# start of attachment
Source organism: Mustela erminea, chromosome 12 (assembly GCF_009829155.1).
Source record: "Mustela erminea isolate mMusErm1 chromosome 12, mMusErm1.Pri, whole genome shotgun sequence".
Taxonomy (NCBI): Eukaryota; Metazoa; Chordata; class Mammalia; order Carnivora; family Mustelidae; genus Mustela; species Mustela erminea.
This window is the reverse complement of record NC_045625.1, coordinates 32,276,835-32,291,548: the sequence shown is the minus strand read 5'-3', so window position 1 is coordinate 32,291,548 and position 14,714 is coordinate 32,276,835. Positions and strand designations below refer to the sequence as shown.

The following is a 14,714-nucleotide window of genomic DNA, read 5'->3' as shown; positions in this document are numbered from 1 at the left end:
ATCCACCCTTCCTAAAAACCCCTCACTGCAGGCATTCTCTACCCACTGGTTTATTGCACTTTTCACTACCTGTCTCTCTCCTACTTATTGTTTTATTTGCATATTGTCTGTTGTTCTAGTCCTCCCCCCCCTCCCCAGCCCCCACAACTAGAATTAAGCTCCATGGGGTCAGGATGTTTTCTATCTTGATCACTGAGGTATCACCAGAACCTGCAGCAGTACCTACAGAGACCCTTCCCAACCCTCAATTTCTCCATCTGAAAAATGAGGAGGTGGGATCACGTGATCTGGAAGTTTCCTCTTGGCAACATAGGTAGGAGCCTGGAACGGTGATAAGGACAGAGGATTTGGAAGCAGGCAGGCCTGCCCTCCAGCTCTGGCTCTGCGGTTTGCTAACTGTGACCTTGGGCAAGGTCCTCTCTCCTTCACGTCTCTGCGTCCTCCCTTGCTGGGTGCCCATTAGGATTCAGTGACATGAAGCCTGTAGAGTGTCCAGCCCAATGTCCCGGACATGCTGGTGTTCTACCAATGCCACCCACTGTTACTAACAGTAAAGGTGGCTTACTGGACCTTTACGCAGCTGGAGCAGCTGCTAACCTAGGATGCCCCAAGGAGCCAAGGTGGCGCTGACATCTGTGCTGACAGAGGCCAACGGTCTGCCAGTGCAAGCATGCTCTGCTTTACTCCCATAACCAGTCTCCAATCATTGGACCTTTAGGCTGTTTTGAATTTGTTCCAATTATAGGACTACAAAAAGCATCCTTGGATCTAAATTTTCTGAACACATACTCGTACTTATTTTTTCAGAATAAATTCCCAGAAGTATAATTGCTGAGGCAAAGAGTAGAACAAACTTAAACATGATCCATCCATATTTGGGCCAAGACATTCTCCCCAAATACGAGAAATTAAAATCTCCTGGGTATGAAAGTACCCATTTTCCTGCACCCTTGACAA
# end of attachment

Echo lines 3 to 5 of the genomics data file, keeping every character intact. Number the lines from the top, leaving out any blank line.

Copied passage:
Taxonomy (NCBI): Eukaryota; Metazoa; Chordata; class Mammalia; order Carnivora; family Mustelidae; genus Mustela; species Mustela erminea.
This window is the reverse complement of record NC_045625.1, coordinates 32,276,835-32,291,548: the sequence shown is the minus strand read 5'-3', so window position 1 is coordinate 32,291,548 and position 14,714 is coordinate 32,276,835. Positions and strand designations below refer to the sequence as shown.

The following is a 14,714-nucleotide window of genomic DNA, read 5'->3' as shown; positions in this document are numbered from 1 at the left end: